One of the greatest things about Spring in Minnesota is sleeping with the windows open. After six months of huddling under blankets trying to stave off hypothermia, Spring arrives and we throw open the windows and let the cool, clear Canadian air blow through the house and take the stench out. However, after six months of hearing nothing but the quiet hum of the furnace as we sleep, the sudden riotous noise of birdsong takes a little getting used to. Despite rolling out of bed at 5:45 am each workday, I seldom need an alarm in April or May. The birds have usually woken me by 4 am when the first pink blush of sunrise begins to lighten the horizon. Last night however, I was awoken from a deep slumber at 2 am by the wild bacchanalian sounds of an avian orgy in the lilac bushes outside our window. I’m not an ornithologist (I just play one on TV) but I am not aware of any birds that sing their fool heads off in the middle of the night. All I can think is that our alcoholic neighbor spilled some of his hooch in the bird bath by accident, and the feathery little reptiles were tying one on.
Which is all a fancy way of saying I’m tired. However, nothing is going to get me down this morning, for yesterday afternoon the slugging droogs of Our Lady of the Subdural Hematoma drubbed the little rich kids from St. Paul, and put them out of the game in the 5th inning with the 10 run mercy rule. Yes, our Catholic Athletic Association has a mercy rule, at least when we play other Catholic schools. Of course when we play the Lutherans or Baptists we show no mercy. Our team is now 4-3 on the year, with only one game left. I couldn’t be prouder of the boys, they have been a joy to coach. If there is anything I have learned in my years of coaching youth sports it’s that it is not about the kids. Seriously, if it were about the kids the little porkpies would be laying in front of the TV playing their Nintendo’s. No, youth sports exists for the edification of middle age men like me who lament the passing of their youth, and need to compensate for the emasculation of their virility in the modern world. Nothing soothes the shame of picking up a package of Mini-pads at Target, as well as barking at 10 year olds like a drill sergeant until they burst into tears. Seeing the fear in their eyes when they drop a ground ball, and look toward the dugout, is one of those priceless Kodak type moments that pass all too soon.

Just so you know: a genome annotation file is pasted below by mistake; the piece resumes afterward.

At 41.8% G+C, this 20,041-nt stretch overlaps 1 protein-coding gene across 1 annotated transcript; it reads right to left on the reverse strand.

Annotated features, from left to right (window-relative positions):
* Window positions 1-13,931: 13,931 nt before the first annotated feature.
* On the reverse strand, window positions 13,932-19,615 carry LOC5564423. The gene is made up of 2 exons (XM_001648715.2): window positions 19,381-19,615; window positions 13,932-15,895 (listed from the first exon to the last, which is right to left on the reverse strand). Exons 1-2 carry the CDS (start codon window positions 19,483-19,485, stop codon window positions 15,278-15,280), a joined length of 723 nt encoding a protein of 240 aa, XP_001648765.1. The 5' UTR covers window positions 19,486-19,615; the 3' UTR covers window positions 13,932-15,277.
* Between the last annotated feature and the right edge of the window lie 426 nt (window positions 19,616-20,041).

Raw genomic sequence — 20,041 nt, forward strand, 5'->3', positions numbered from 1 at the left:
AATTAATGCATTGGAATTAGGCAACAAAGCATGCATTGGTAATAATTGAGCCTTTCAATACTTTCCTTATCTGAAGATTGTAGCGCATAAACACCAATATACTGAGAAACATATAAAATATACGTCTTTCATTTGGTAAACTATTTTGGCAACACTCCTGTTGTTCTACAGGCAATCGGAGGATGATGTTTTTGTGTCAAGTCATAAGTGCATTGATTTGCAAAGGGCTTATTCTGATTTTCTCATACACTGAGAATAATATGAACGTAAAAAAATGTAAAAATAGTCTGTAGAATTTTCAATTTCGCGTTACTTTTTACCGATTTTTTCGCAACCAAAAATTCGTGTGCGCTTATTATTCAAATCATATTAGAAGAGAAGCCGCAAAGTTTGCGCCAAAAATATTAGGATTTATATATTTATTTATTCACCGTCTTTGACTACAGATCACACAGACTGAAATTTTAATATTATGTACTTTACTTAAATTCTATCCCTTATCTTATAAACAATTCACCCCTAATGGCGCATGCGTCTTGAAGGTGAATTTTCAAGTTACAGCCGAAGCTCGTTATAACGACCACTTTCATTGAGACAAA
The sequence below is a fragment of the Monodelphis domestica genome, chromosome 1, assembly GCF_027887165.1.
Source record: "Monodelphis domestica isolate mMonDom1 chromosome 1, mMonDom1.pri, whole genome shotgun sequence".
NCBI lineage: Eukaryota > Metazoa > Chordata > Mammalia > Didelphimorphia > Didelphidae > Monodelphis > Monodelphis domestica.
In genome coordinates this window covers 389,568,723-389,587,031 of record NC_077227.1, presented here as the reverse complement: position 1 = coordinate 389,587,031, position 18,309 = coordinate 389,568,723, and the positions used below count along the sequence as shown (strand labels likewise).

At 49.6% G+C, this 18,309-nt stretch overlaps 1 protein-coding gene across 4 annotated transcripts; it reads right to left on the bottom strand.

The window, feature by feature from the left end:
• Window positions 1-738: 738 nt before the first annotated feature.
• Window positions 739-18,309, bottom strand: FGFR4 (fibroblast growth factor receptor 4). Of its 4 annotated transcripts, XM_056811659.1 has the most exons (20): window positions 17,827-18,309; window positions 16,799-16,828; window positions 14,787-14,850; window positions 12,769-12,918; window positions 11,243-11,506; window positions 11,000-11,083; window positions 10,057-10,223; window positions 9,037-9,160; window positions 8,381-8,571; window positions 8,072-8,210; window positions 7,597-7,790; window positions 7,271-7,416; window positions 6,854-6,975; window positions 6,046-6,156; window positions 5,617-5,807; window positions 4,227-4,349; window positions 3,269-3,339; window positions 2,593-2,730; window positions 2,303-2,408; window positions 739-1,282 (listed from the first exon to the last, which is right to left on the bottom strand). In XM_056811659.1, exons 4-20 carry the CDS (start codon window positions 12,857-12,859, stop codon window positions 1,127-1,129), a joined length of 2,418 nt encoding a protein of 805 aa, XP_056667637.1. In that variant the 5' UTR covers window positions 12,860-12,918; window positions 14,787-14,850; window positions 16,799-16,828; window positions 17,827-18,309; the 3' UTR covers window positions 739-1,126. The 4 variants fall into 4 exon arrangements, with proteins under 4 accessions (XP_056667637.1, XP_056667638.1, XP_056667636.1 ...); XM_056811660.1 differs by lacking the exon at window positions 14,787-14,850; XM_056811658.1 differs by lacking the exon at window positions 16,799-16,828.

So as Spring turns to summer, it is with bitter sweet feelings that I bid adieu to another season of coaching baseball. 20 Prospect Jr. will continue to play for his local little league team for another month, but my managing duties are over. Now I will have to be content with shouting obscenities at the umpire from the distance of the third base bleachers. Damn restraining orders.